Monday, 6 October 2014

Interesting Devoxx Talk

I came across an interesting talk by Stephen Colebourne on Fantom, from 2011. The talk looks at some features of Fantom, and discusses their novelty in comparison with Scala. I'm not interested in the Scala comparisons, as much as the highlighted parts of Fantom, several of which resonated with me:

1. The pod system.

A pod is the unit of compilation, meaning that, when you run the Fantom compiler, it will compile an entire collection of classes. This is different to, say, Java, which works on a class-by-class basis. The pod is a single unit, which can be distributed and included in a larger system. The pod carries along some meta-data, such as its version, which gives useful information when including pods in a larger system.

2. Types.

The combination of static typing with a dynamic option is one of my favourite Fantom features. Dynamic method calls, checked at runtime, give the feel of a dynamic language, such as Ruby. The type system will infer types for variables, and provide the comfort of static checks before compiling, as with Java.

3. Null safety.

Fantom tackles null safety in two ways. First, the type system allows us to specify whether a field/variable or return value can be null or not. Second, for variables that may hold null, the "safe invoke" and "elvis operator" enable us to write code without some of the usual null tests.

4. Immutability, for concurrency.

Fantom has an actor-based concurrency framework, which relies on immutability of classes. Having this as a fundamental part of the language forces a particular style of writing concurrent programs. A style that promises to remove a certain class of problems in putting together concurrent software.

Whether or not you agree with the premise of Stephen's talk, I found the analysis interesting, and the talk prompted a closer look at why I had chosen to work with Fantom in the first place.

Wednesday, 31 August 2011

Sidestepping Immutability

A requirement of the Actor model in Fantom is that any instance variables are constant and immutable. There is a workaround, which is 'sys::Unsafe': this is a wrapper class, which tells anyone that asks that it is immutable. To use, you simply pass the object you want wrapped in its constructor, and use 'val' (and a cast) to retrieve the value.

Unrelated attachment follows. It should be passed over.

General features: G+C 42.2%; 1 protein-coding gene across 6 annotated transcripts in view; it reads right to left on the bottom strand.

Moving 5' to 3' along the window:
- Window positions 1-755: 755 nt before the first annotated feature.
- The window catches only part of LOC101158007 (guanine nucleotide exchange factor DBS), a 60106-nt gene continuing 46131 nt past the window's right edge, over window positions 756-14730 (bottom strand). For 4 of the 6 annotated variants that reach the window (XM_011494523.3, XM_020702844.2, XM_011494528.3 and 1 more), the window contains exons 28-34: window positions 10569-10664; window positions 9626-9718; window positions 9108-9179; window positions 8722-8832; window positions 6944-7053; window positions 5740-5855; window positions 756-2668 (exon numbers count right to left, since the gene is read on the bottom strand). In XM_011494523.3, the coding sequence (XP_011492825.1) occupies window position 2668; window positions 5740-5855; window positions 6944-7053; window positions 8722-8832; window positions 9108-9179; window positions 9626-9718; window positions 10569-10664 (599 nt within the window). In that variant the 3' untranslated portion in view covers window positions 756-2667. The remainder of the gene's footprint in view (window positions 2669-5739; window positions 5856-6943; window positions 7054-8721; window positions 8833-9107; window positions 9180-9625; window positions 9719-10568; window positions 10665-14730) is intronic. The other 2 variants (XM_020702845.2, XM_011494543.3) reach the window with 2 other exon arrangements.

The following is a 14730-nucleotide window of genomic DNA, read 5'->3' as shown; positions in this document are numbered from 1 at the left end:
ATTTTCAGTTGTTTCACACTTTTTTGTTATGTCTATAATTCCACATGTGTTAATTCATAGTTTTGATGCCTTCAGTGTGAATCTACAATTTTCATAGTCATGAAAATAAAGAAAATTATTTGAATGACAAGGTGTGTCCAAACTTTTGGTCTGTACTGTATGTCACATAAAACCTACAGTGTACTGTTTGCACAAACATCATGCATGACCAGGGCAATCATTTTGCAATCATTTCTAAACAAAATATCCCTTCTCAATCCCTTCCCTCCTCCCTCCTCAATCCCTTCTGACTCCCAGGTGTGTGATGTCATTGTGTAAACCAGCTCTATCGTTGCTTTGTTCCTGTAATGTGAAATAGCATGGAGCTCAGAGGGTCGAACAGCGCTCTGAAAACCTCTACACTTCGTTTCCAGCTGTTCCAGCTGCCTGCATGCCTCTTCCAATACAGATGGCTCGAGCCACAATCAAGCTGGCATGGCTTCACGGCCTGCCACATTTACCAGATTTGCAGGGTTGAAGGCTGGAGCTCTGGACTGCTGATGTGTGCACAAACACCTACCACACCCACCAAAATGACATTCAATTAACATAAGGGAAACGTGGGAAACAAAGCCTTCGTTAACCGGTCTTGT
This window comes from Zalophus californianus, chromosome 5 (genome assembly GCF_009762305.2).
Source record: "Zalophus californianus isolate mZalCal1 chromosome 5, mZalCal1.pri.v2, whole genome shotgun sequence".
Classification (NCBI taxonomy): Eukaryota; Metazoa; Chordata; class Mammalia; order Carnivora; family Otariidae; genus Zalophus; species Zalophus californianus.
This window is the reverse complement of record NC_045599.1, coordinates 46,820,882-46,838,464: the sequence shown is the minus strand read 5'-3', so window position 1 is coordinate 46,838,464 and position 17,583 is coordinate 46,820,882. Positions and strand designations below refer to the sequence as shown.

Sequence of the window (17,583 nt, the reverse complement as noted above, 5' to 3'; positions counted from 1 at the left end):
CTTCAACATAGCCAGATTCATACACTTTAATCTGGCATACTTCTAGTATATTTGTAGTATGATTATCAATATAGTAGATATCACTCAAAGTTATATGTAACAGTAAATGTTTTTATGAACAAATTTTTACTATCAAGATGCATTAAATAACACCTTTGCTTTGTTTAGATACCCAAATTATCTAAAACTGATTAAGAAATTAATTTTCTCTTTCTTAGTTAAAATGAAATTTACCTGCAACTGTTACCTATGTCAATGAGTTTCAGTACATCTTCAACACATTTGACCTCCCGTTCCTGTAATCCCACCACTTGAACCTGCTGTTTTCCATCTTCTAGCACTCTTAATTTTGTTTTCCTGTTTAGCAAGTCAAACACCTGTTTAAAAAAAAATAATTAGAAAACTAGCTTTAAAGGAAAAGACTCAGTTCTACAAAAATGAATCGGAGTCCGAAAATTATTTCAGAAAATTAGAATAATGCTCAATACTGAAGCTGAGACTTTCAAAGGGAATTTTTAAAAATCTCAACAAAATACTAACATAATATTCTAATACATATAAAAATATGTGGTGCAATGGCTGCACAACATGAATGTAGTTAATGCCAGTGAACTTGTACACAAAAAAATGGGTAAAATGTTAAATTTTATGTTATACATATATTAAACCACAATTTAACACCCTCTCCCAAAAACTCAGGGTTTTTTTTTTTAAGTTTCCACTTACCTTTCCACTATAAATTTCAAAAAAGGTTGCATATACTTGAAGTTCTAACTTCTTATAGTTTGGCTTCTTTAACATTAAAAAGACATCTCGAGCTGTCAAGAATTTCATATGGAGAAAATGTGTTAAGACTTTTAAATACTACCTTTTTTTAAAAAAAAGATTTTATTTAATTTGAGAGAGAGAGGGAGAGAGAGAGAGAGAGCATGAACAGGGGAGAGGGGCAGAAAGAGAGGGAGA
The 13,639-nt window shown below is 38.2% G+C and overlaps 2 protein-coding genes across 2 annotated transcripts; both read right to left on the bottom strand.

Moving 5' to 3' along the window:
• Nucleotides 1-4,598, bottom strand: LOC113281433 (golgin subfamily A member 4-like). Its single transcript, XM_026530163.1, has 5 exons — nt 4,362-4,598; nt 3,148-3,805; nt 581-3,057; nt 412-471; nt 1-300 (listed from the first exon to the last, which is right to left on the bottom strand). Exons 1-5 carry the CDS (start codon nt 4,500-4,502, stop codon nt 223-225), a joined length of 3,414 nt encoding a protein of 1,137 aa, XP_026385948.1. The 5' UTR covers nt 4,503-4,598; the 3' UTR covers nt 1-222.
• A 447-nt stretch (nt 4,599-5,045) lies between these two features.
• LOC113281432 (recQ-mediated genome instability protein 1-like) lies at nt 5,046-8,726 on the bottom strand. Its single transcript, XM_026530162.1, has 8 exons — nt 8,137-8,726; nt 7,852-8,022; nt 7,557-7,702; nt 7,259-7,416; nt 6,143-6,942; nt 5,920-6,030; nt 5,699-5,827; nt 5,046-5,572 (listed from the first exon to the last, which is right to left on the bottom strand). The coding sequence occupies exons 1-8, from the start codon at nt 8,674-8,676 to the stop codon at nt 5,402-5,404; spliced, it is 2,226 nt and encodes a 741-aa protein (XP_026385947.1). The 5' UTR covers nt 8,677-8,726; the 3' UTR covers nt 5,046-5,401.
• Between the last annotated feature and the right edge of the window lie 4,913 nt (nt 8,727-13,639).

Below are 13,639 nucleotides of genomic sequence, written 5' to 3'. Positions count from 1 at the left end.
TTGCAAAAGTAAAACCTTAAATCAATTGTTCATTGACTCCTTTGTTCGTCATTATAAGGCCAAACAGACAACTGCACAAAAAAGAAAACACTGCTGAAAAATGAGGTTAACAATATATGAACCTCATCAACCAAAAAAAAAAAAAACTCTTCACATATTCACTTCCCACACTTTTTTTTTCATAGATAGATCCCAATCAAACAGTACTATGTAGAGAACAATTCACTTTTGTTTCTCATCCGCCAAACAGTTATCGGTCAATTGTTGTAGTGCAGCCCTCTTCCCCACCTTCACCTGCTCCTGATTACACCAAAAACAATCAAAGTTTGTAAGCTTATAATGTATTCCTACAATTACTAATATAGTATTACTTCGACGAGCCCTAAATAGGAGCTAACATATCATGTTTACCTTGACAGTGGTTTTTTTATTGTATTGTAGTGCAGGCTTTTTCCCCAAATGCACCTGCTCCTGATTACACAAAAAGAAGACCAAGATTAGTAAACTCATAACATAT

Here's a little 'fansh' session to illustrate:

Fantom Shell v1.0.59 ('?' for help)
fansh> a := [1,2,3]
[1, 2, 3]
fansh> a.isImmutable
false
fansh> b := Unsafe (a)
fan.sys.Unsafe@406199
fansh> b.isImmutable
true
fansh> b.val
[1, 2, 3]
fansh> (b.val as List).add (4)
[1, 2, 3, 4]
fansh> b.val
[1, 2, 3, 4]

We can see that 'b' holds a reference to the list, and can even be asked to update the value of the list, but reports to the outside world that it is immutable.

Unsafe Worker

We can use Unsafe to provide the equivalent of mutable instance variables in the Worker class I used in my last post. Below is the complete code for the same example, but now using Unsafe references instead of Actor.locals.

Apart from the cast needed on lines 45 and 50, this now looks more like the SwingWorker example, using instance variables to hold references to the GUI widgets. We can now even refer to the GUI widgets in the 'receive' method, which we could not do using the Actor.locals method: see line 33.

01: using concurrent
02: using fwt
03: 
04: class Calculate
05: {
06:   static Int fib (Int n)
07:   {
08:     if (n < 2)
09:       return 1
10:     else
11:       return (fib (n-2) + fib (n-1))
12:   }
13: }
14: 
15: const class Worker : Actor
16: {
17:   const Unsafe result
18:   const Unsafe button
19: 
20:   new make (Unsafe result, Unsafe button) : super (ActorPool ())
21:   {
22:     this.result = result
23:     this.button = button
24:   }
25: 
26:   override Obj? receive (Obj? msg)
27:   {
28:     // we only care about one message - a number to compute from
29:     n := msg as Int
30:     if (n != null)
31:     {
32:       // we can access our Unsafe variables here!
33:       Desktop.callAsync |->| { (button.val as Button).text = "working!" }
34:       // do the actual computation
35:       startTime := DateTime.now
36:       res := Calculate.fib (n)
37:       // call the 'update' method on the GUI thread
38:       Desktop.callAsync |->| { update(n, res, DateTime.now - startTime) }
39:     }
40:     return null
41:   }
42: 
43:   Void update (Int n, Int res, Duration time)
44:   {
45:     (result.val as Label).with 
46:     {
47:       text = "Fib($n) = $res in $time"
48:       pack
49:     }
50:     (button.val as Button).with
51:     {
52:       text = "compute"
53:       enabled = true
54:       pack
55:     }
56:   }
57: }
58: 
59: class Main
60: {
61:   static Void main ()
62:   {
63:     chooseN := Text { text = "1" }
64:     result := Label ()
65:     button := Button { text = "compute" }
66:     button.onAction.add |Event e|
67:     { // when button clicked
68:       button.with
69:       {
70:         text = "Busy"
71:         enabled = false
72:       }
73:       Worker(Unsafe(result), Unsafe(button)).send (chooseN.text.toInt)
74:     }
75: 
76:     Window
77:     {
78:       title = "Fibonacci"
79:       GridPane // place widgets in a column
80:       {
81:         chooseN,
82:         button,
83:         result,
84:       },
85:     }.open
86:   }
87: }
88: 
89: